News Detail

February 21, 2024


Nassau, Bahamas, February 21 st , 2024 – IN A STRATEGIC MOVE to boost the genetic quality of livestock available in the country, the Bahamas Agriculture and Marine Science Institute (BAMSI) recently collaborated with the Department of Agriculture to acquire purebred small ruminants (sheep and goats). The initiative is part of BAMSI's broader breeding programme to inject quality genetics into the local livestock population. Shedding light on the project's objectives and timeline, Dr Mark Butler, the Institute's Veterinarian, said the animals promise a more sustainable and prosperous future for the local farming community.

The newly acquired stock of animals, Dorper and Barbados Black Belly sheep and Boer and Savanna goats, are integral to the upcoming artificial insemination programme which BAMSI is set to commence later this year.

"The new animals will be used in one arm of our breeding programme, facilitating natural mating to ensure genetic diversity and quality," Dr Butler explained. "The goal is to increase the herd and improve genetic
traits, and we anticipate over 85 per cent success in terms of animals giving birth—a crucial marker for the programme's success."

Currently, 30 sheep and 30 goats are part of the breeding programme, with the expectation of 50 to 60 live births by the end of the year. The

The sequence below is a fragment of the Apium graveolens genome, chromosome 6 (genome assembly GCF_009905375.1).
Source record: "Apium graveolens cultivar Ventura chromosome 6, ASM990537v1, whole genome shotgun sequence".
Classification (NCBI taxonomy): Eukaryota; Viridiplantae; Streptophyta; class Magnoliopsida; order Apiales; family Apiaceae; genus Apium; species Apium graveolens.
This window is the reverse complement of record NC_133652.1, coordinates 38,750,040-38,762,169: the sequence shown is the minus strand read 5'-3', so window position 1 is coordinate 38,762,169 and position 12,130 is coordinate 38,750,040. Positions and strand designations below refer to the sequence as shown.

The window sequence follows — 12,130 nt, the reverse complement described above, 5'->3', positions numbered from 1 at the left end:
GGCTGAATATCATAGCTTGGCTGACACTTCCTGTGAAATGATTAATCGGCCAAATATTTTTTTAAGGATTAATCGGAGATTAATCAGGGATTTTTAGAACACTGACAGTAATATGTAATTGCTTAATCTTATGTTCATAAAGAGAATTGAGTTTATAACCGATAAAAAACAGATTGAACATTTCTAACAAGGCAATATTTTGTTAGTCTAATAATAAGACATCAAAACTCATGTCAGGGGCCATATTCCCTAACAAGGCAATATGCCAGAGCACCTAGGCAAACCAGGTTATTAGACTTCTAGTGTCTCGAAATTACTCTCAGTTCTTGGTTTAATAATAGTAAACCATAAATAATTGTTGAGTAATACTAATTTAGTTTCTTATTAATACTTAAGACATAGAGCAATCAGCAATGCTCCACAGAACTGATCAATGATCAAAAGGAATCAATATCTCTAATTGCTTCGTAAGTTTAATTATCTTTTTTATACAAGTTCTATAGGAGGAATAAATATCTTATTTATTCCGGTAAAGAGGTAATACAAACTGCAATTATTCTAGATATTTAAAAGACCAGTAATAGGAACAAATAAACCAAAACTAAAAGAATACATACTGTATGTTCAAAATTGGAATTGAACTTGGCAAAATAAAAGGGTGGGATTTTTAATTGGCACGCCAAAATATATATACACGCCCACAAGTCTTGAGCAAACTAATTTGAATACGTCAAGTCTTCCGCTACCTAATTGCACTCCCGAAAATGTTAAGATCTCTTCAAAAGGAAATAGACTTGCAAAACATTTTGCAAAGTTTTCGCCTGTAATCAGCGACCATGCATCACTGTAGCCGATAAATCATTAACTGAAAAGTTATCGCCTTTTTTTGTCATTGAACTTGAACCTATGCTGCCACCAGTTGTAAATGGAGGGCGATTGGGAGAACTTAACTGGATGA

focus is not only on increasing the herd size but also on ensuring the genetic quality of the offspring.

"We want offspring that exhibit high genetic quality. Purebred Dorper sheep and Boer goats show better growth rates and are ideal for farmers looking for efficient weight gain at market age," Dr Butler emphasized.

Ayrett Lightbourne, BAMSI's Farm Manager, addressed why BAMSI chose these specific breeds, and their potential impact on the local livestock industry. "The Dorper Sheep, for example, gains weight faster than native breeds, offering a different market for lean meat consumers. Similarly, the Boer and Savanna goats, being larger and more meat- producing, contribute significantly to improving meat quality in the country."

The imported purebred animals will create a nucleus herd at BAMSI's farm in Andros to upgrade the existing livestock population. Their
offspring will breed with the native flock, and some of the offspring will be distributed to local farmers. This collaborative effort between BAMSI
and the Ministry of Agriculture aims to enhance the genetic potential of the native flocks, ultimately benefiting farmers and consumers alike.

The BAMSI herd, comprising 190 animals, is expected to grow as the breeding programme progresses. The next phase involves artificial insemination, marking a crucial step towards achieving BAMSI's goal of increasing the quantity and improving the genetic quality of Bahamian livestock. The institute's dedication to scientific advancements in agriculture promises a more sustainable and prosperous future for the local farming community.

The Blue Hole Bulletin

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